I experienced the sacred, the Divine, in this story of grace and love – the wife’s wisdom and care in prompting her husband; the anticipation and uncertainty in both mother and son.  There is the uneasy ease with which these two people caught up and talked such that they missed the movie.  In the story there is the unwritten but obvious wisdom or experience and sacrifice of the mother who has nurtured this man as a child in ways he doesn’t really understand.  In her heart are stories, memories, feelings and love that has not consciously been realised or understood in his own being.  She watches from afar, is proud and pleased but misses her boy.  There is the man who was a boy and the mysteries within his being that have superseded the boyhood whims and fantasies that she knew in him.  Who was he now?  Who was she?  The mysteries of people who are close but different, changed, growing and, perhaps, taken for granted.

How often our lives are caught up with the busy-ness that gathers us in, catapults us into action at a number of levels, fills our time and drains our energy.  Many of our activities are important, good, and even necessary but they also deprive us of some of the really essential elements of life – deep relationships nurtured in love that take time and space to listen, to understand and to appreciate.

As I read this simple story I recognised that it contains the essence of what Jesus says in our Gospel (John 15:9-17).  In it Jesus speaks of the deepest kind of love; that which is present when a person lays down their lives for their friends – there is no greater love!  He goes onto call those listening, his friends.  Jesus goes to great lengths to describe these people as friends and to elucidate the deep equality and trust that exists between friends.

‘You are my friends,’ says Jesus.  It made me wonder how often we stop what we are doing in the rush and tumble of life, amidst the many distractions and time-consuming activities, to be friends.  It made me wonder how often we are able to stop and be friends.  The activity of living finds it deepest fulfilment in space and time that is gentle and uncluttered, usually over a meal or coffee and is relational.  Relationships are central to human existence and vital for our ongoing growth and life as people.  Relationships are never static but evolve and flow with the changes of life.  New relationships develop and merge with old when we stop to listen and attend to people we meet.  In the stranger we encounter, we often discover a deep friend to be, awaiting the space for sharing and learning, laughing and crying; engaging in the realities of living.

It is in the context of describing his relationship as friends that Jesus speaks of sacrifice and that friendship runs deep and demands commitment and an investment of self for the sake of the other.  How do we nurture this depth when we don’t take time and space for personal encounter?  How are we encouraged to live self-sacrificially in a culture of individualism and looking out for self?  What do we lose when we do not invest time into relationships and friendships?  What did this young man lose in the distance he allowed to grow between him and his mother?  What did he almost miss entirely except that his wife pushed him to take time for his mum?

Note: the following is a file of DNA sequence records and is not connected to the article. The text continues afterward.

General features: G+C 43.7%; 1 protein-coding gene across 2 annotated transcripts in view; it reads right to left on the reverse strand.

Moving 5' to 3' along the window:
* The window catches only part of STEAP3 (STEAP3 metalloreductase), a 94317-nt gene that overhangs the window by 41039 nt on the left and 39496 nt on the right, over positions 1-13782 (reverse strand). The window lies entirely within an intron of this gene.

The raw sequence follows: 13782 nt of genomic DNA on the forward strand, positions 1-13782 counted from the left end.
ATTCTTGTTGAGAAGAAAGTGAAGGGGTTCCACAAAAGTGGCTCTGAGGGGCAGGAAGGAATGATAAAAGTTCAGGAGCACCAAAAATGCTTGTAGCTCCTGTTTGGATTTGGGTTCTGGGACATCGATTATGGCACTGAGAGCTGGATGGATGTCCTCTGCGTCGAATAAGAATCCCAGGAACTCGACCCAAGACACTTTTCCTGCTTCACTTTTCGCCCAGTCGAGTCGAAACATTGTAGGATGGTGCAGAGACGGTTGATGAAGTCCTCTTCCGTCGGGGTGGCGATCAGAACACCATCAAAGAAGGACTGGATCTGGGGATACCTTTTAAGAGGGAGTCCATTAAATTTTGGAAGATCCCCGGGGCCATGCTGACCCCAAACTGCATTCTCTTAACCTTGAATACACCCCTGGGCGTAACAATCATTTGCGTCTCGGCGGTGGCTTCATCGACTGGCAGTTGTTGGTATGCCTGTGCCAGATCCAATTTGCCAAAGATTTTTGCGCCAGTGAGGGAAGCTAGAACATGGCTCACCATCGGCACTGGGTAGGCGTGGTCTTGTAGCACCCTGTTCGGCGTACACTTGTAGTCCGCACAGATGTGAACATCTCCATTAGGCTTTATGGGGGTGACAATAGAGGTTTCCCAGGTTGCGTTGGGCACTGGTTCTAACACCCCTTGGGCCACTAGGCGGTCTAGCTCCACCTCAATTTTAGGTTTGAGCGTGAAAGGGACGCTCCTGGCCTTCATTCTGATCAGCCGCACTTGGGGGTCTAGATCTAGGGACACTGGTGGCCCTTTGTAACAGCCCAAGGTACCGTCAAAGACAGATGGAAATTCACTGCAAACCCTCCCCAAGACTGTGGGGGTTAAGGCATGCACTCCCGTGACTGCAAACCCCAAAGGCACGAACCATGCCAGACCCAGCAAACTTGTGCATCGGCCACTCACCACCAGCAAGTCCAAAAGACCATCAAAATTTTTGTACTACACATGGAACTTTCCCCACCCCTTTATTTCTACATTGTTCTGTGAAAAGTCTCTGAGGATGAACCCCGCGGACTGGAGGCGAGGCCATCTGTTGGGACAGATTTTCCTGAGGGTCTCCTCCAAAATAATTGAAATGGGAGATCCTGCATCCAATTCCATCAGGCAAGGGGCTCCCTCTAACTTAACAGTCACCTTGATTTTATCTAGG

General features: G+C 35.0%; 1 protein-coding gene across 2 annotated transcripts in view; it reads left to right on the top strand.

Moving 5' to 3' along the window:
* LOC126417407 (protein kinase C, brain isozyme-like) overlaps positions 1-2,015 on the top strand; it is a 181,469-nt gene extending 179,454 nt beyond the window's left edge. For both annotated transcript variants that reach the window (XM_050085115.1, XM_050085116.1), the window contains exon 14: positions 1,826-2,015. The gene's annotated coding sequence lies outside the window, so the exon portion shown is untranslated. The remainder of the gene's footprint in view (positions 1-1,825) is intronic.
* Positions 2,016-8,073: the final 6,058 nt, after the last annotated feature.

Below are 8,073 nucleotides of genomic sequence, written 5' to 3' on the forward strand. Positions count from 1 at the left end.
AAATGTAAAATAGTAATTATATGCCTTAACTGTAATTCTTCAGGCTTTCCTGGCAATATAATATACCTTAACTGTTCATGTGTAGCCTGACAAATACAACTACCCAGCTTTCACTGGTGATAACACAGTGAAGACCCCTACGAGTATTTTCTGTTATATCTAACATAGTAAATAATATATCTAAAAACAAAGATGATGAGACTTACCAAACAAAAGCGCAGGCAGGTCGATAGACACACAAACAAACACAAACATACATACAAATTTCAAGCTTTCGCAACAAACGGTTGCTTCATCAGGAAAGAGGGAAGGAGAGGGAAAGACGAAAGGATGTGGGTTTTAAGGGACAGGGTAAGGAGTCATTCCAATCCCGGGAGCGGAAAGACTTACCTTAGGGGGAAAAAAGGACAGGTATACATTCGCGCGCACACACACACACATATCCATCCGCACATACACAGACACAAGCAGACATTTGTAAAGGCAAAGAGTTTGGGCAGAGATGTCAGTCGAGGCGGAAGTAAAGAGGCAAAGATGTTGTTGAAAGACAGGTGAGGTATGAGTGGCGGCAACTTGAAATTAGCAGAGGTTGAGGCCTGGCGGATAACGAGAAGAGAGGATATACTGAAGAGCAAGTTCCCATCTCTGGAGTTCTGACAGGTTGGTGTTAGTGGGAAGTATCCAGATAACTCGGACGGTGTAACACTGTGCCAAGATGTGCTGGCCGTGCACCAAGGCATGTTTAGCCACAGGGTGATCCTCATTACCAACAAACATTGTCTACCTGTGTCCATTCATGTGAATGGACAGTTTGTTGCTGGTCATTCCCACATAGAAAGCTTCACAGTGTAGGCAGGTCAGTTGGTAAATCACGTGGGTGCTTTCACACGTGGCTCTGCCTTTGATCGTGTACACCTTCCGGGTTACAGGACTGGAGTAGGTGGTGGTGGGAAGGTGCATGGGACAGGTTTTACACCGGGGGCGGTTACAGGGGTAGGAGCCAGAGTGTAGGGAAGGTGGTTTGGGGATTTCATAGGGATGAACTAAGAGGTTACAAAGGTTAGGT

What do we gain by having the whole world but are alone, devoid of nurturing relationships that are built on trust and equality and filled with grace and love?  The deepest relationship, suggests Jesus, is to live deeply in the presence of God and to be filled with the Spirit of generous love, grace and peace – that is to be in God!  We are friends of God and God’s children!

By geoffstevenson

The Politics of Resurrection

There’s a great line in the first Harry Potter book/movie.  It comes near the end whilst Harry is recovering from his encounter with the personification of evil, Voldemort.  The wise, gentle headmaster, Dumbledore, visits Harry and they talk.  Eventually Harry asks the question that is bothering him: ‘Why couldn’t Professor Quirrell or Voldemort touch me or hurt me?’  Dumbledore leaned forward and gently said, ‘Love, Harry, love. Your mother died to save you . If there is one thing that Voldemort cannot understand, it is love. He didn’t realise that love as powerful as your mother’s for you, leaves its own mark. Not a scar, no visible sign… to have been loved so deeply, even though the person who loved us is gone, will give us some protection forever. It is in your very skin. Professor Quirrell, full of hatred, greed and ambition, sharing his soul with Voldemort, could not touch you for this reason. It was agony to touch a person marked by something so good.’ 

Harry was orphaned when his parents were killed standing against Voldemort. Harry’s mother especially, died to protect her baby son.  Such love leaves a powerful mark upon a person.  When we experience such deep love it has the power to transform us and liberate us from those things that entrap us – fear, self-doubt, bitterness, hatred…

In our Bible reading this week (1 John 4:7-21) we read that God is Love!  Those who live in love are born of God and live in God, because God is love.  It took me a long time to understand how deeply profound and meaningful this passage is.  We are encouraged to love each other because that is the nature of God, the essence of God, and that Divine Love is so powerfully directed towards us – in and through us – that in loving, we are in God and God is in us! The author uses the image of sacrifice through Jesus’ death to describe the depth of the love under which we live.